Into the Mix: A Guide to Cocktail Bars in Paris

Into the Mix: A Guide to Cocktail Bars in Paris

Slow to embrace any trend not of its own making, Paris was a bit behind other major cities to jump onto the cocktail craze. But fuelled by an enthusiastic expat community and an eagerness to strut its stuff, the capital has more than made up for a sluggish start. Nowadays, pretty much every new bar is a cocktail bar and restaurants and nightclubs have entered the fray. Held in January, the third edition of Paris Cocktail – where aficionados and amateurs share tips, tastings and attend masterclasses – was a huge success.

Paris’s cocktail bars range from shadowy speakeasies and swank lounges to deluxe hotel bars where a drink can set you back €30. Barmen are referred to as ‘mixologists’ and vie for fame and the devotions of avid enthusiasts. Everything from syrups to ice is house-made, barrel-aged, infused and artisanal. You’ll even find single-spirit bars, where you can sample a mind-boggling array of whiskies, rums, gins or bourbons.

Experimental Cocktail Club. Photo: Steven Reti

Paris’s offerings are too numerous to list here, but what follows is a selection of cocktail bars each with its own personality and allure. Many of the listings are hotel bars, as hotels were the first to offer cocktails in Paris, back in the Roaring 20s, and still offer some of the best options in town.

Opening hours are usually at 6pm and closing hours around 2am. Hotel bars can close as early as 11pm on weekdays, but have the added virtue of being open on Sunday and Monday.


SHERRY BUTT: Set on a picturesque street in a quiet part of the Marais (not far from where Jim Morrison met his demise), Sherry Butt was among the first to open its doors toward the start of the cocktail craze. The cavernous, industrial loft-like space, between 17th-century stone walls, is made cosy with comfy leather sofas and mood lighting, perfect for pleasing a hip young crowd. A specialist in whiskies, the tasting flights attract aficionados, and the consistently high-calibre cocktails (with ever-changing specials on a blackboard above the bar) are dependably delicious. An inventive bar snacks menu hits the spot, and on weekends a DJ gets the place rocking. Website:

Nico de Soto, award-winning mixologist and owner of Danico

DANICO: Step through the soaring ultra-chic pizzeria Daroco – housed in a stripped-down version of Jean-Paul Gautier’s ex-boutique in the lovely Galerie Vivienne – to Paris’s newest cocktail lounge du jour. Danico’s black-and-white herringbone-patterned bar is the sleek centrepiece from which emerge some seriously delectable cocktails (in adorable themed glasses). No surprise, as the globetrotting head barman is multi-award-winning Nico de Soto, veteran of some of the city’s first cocktail successes with a New York lounge of his own. Get the best view on the mixology action from a velvet barstool or grab a table on the mezzanine overlooking the restaurant, the source of your delicious bar snacks. A big plus: the bar is open Sundays and Mondays, a rarity in Paris.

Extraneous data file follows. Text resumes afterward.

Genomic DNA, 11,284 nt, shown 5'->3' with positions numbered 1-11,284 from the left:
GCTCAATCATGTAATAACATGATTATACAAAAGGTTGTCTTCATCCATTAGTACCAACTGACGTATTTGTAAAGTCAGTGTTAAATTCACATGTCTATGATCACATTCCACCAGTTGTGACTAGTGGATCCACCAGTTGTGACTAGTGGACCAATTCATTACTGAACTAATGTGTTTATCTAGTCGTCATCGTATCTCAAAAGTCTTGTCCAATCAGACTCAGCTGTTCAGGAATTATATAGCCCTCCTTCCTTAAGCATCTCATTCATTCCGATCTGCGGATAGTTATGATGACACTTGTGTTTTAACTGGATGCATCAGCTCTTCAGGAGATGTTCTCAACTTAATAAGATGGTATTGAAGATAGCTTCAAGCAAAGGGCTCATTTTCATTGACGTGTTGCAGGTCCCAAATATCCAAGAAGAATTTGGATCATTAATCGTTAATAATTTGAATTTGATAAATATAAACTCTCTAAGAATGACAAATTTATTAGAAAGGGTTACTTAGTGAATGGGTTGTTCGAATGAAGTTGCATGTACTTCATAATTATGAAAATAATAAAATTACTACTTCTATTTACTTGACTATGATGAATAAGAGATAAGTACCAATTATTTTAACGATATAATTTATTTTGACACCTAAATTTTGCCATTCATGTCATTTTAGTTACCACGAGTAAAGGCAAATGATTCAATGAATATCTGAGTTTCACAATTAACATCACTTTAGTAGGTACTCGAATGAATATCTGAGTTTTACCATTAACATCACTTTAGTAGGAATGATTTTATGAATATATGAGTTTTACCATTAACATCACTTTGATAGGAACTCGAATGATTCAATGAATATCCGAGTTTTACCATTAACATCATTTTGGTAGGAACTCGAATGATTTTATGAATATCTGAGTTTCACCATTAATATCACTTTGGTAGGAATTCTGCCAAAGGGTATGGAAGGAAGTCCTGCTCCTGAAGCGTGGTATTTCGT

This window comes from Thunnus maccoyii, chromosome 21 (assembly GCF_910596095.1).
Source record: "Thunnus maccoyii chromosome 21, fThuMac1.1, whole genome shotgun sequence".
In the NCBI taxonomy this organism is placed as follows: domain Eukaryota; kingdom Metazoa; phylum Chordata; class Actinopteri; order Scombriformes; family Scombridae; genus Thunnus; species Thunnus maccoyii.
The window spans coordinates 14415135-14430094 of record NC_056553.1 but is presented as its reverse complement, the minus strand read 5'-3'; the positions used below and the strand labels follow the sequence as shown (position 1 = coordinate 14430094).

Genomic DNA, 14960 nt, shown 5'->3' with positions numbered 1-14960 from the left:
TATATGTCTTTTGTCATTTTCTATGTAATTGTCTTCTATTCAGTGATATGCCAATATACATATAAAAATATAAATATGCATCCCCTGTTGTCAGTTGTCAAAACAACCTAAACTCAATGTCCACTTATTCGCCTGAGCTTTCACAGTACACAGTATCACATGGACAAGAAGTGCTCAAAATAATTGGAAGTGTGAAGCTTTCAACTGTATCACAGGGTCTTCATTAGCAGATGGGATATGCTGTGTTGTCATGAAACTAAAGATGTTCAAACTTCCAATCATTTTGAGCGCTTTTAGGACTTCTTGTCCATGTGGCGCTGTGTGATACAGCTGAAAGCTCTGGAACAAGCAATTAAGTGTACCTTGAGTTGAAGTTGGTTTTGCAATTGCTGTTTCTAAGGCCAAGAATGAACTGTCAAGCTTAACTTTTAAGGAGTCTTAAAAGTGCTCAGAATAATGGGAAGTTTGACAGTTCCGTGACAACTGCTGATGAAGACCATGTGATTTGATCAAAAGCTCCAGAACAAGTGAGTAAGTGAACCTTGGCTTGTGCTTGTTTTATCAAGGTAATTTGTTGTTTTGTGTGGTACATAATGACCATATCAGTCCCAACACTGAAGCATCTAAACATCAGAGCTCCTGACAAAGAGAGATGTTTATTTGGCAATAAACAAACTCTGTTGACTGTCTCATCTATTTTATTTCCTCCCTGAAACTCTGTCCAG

Danico’s striking decor.

EXPERIMENTAL COCKTAIL CLUB: Despite being one of the city’s pioneering cocktail bars, opened way back in 2007 at the start of the cocktail craze, this shadowy speakeasy on the rue Saint-Saveur still draws an avid crowd and can be tough to crack on weekends. This is the first outpost by the Experimental Group franchise, a three-man team behind a bunch of trend-setting lounge restaurants and hotels in Paris and beyond, whose formula has proven highly successful: stylishly louche atmosphere, comfy seating, deep gloom and a finite menu of reliably excellent and reasonably-priced drinks. A live DJ on weekends perks up an already happy crowd.

Experimental Cocktail Club. Photo: Steven Reti

LE NIGHT FLIGHT, HÔTEL BACHAUMONT: If you were to limit your cocktail crawl to a single Paris arrondissement, the second would be a good bet. Along with perennial favourites Mabel, the Experimental Cocktail Club, Lockwood, Hero and La Conserverie, Night Flight, in the chic Hôtel Bachaumont, is a handsome addition to the neighbourhood throng. Plush, intimate and sophisticated, the drinks on offer here – all of the same premium quality we’ve come to expect from the Experimental Group – refer to France’s beloved Saint-Exupéry, author of Le Petit Prince and Vol de Nuit, from which the bar takes its name. A stylish place for a before-dinner drink, you can also groove the night away to live or DJ music on weekends and enjoy the terrace in warm weather. Website:

LE MARY CELESTE: The Marais has understandably been targeted as the newest haven for hipster cocktail bars, but Le Mary Celeste – owned by the trio who pioneered the neighbourhood with the superb taco and cocktail joint Candelaria, about a minute away, Hero bar and restaurant, and Pigalle’s raucous Glass – is a perennial favourite. An A-list watering hole since the minute it opened, the crowds here are every bit as enthusiastic now for the half-price oysters at happy hour, splendid cocktails, natural wines by the glass, locally brewed beers and friendly low-key vibe. A reasonable menu of delicious tapas plates at dinnertime (and no-reservation policy) keep it crowded, so best to come as close to its 6pm opening as possible and stay awhile.